Nearly 200 Democratic members of Congress sued President Donald Trump last week over foreign money flowing into his global business empire.
The lawsuit is monumentally important, though it got little attention given the rest of last week's news: a gunman's attack on Republican congressmen practicing for a charity baseball game and the revelation that the president himself is, in fact, under investigation for obstruction of justice.
But this lawsuit (and two more like it) is aimed at money, profits, possible favors and motivation — the heart of all things that trouble the Trump presidency. The suit brought by Congress members alleges that Trump is violating the emoluments clause of the Constitution, which states: "No Person holding any Office of Profit or Trust under them [the United States], shall, without the Consent of the Congress, accept of any present, Emolument, Office, or Title, of any kind whatever, from any King, Prince, or foreign State."
When foreign leaders and their contingents come to Washington and book rooms in the new Trump International Hotel on Pennsylvania Avenue just blocks from the White House, (or buy memberships and visit Mar-a-lago, the "Winter White House," or visit and play golf at Trump's Bedminster Golf Club) the president and his family profit, blurring the lines between what's good for the country and what's good for the Trumps.
The president doesn't make potential conflicts-of-interest and quid-pro-quo appearances any neater for himself when he says things like: "I'm a dealmaker," and "If he [Putin] says great things about me, I'm going to say great things about him."
To make matters more complicated, never in U.S. history has the prospect of a president's real and potential business dealings created such a feast of possible conflicts. Trump has real estate and other businesses all over the world.
The lawsuit's 37-page complaint notes that the Founding Fathers were concerned that foreign powers could interfere with American affairs with gifts, "benefits and rewards to the nation's chief executive to subvert his loyalty."
The suit states "these benefits include any compensation for services rendered in a private capacity such as when a foreign government throws a party at a hotel owned by a federal official."
Earlier last week, two Democratic attorneys general, one in Washington, D.C., and another in Maryland, filed a similar claim. And just days after Trump's inauguration in January, a liberal-funded government watchdog group, Citizens for Responsibility and Ethics in Washington, filed an emoluments lawsuit. A restaurant group and two individuals in the hotel industry later joined the CREW action as co-plaintiffs.
Trump and the Justice Department have called these lawsuits baseless. They argue the clause isn't intended to prevent normal business such as hotel payments and real estate transactions, according to The Associated Press.
But the Trump Organization acknowledged to news organizations that it has not been tracking all possible payments it receives from foreign governments, despite President Trump's promise to donate all profits earned from foreign governments to the U.S. Treasury in an effort to avoid conflicts of interest.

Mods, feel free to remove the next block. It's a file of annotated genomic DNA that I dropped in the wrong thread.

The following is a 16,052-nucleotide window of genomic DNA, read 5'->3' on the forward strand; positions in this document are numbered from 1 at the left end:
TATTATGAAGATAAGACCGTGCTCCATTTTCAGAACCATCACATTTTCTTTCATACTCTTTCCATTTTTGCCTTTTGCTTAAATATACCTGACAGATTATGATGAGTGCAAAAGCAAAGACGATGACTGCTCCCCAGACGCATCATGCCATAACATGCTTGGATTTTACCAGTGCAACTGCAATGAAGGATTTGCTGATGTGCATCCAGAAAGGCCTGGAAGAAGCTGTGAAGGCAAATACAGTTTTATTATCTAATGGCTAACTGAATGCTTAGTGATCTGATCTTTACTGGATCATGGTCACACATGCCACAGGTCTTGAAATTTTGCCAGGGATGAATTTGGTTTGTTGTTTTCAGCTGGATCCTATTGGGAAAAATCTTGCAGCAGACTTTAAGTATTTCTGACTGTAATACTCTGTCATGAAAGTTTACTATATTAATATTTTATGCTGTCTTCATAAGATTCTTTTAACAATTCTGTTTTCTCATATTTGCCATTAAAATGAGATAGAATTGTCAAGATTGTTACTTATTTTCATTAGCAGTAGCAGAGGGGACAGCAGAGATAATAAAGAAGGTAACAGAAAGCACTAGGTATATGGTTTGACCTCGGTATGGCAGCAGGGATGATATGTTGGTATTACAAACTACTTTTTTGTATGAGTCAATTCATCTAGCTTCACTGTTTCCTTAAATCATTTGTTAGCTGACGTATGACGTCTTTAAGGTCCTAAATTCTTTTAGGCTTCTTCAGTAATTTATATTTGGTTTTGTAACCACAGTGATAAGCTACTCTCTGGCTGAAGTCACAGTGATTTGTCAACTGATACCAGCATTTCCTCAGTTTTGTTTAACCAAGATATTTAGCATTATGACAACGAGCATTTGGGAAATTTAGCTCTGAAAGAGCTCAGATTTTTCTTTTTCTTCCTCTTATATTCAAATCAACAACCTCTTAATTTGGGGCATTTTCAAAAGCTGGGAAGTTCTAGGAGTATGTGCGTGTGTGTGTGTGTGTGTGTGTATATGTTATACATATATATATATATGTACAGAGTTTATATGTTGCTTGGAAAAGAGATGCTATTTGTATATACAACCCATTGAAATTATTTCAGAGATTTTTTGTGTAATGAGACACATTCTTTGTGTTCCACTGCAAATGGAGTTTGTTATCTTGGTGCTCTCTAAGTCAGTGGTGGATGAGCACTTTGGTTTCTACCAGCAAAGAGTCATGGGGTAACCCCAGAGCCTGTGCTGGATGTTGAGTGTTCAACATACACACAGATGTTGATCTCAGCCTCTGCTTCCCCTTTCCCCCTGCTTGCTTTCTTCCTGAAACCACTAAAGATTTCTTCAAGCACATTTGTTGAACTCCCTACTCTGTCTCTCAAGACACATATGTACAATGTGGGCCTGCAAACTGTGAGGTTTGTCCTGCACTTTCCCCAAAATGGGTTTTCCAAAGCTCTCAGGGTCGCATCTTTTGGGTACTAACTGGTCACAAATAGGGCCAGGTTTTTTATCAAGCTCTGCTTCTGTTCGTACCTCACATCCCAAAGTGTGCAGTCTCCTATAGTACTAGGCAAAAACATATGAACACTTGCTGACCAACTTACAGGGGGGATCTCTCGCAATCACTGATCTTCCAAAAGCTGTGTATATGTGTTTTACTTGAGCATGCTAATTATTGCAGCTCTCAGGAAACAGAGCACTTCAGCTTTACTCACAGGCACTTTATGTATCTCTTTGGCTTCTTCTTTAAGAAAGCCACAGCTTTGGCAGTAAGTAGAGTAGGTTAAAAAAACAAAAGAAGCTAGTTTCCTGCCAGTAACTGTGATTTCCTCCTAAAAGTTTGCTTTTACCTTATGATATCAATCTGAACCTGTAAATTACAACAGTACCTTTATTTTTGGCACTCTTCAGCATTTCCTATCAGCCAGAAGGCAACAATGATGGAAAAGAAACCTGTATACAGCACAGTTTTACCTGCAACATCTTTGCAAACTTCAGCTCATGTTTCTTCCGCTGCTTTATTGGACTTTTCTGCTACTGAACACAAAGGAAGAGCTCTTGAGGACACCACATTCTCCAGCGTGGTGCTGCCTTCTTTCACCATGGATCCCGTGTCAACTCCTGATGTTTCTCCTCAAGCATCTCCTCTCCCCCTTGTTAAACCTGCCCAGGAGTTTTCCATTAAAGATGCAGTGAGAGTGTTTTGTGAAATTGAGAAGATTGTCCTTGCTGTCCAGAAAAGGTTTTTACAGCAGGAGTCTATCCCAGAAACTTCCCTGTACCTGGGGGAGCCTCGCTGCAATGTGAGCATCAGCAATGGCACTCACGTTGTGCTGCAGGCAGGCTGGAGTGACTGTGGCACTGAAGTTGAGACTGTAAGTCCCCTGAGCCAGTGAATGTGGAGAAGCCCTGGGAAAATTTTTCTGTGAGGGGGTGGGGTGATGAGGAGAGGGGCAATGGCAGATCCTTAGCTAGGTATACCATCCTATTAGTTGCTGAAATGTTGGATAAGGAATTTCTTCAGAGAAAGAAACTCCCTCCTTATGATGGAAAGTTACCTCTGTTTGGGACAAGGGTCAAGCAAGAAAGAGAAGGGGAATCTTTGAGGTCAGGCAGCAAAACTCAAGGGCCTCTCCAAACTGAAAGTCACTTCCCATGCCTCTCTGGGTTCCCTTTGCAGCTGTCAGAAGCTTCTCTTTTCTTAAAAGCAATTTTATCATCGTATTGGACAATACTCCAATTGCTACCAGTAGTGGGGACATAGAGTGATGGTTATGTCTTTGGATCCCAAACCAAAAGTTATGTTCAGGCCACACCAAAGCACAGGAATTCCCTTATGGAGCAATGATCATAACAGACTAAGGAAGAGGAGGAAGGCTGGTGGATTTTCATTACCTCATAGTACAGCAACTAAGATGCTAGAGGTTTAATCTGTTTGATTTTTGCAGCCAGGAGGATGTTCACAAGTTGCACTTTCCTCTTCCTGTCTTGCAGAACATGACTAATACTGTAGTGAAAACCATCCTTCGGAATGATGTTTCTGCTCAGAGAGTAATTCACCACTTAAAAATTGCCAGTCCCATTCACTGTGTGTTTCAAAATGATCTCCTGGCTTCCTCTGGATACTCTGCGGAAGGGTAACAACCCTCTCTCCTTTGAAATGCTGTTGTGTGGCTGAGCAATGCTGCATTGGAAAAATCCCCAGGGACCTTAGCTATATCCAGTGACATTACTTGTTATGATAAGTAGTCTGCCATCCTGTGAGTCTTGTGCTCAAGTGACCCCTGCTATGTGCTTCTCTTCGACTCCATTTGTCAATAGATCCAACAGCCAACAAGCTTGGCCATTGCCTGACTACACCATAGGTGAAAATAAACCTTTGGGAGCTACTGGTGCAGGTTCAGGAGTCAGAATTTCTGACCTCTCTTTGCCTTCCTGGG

Trump turned over control of his real estate development, management and marketing company to his adult sons and a senior executive, but he did not divest from it. That means he still stands to benefit financially from the Trump Organization's profits, including from foreign governments.
Also, since Trump became president, the Trump Organization has secured dozens of potentially valuable patents, including in China, and collected fees from lobbyists working for Saudi Arabia and other countries using his properties.
The newest lawsuit states that the full scope of foreign payments to the Trump Organization cannot be known because the president has not made his tax returns public.
Sen. Richard Blumenthal, a Connecticut Democrat who helped organize the lawsuit, said the action has drawn more congressional plaintiffs than any legal action previously taken against a president. As of Wednesday, 196 Democrats had joined, but no Republicans.
Rep. John Conyers, a Michigan Democrat who helped, told The Washington Post that the congressmen are taking the action "not out of any sense of pleasure or partisanship but because President Trump has left us with no other option."
The suit notes that Congress has special standing because the Constitution's "foreign emoluments clause" requires the president to obtain the consent of Congress before accepting any gifts.
"The framers gave Congress a unique role, a unique right and responsibility," Blumenthal said.
The framers also gave presidents a strong mandate: Be the president, not the king. And make it transparently clear that you do not profiteer over this country's interests.
Perhaps Trump's insistence that there's nothing to see here is correct, yet no one in Trumpworld is showing us that, and the Trump track record for "believe me" is not reassuring.
Perhaps this newest lawsuit will help bring answers.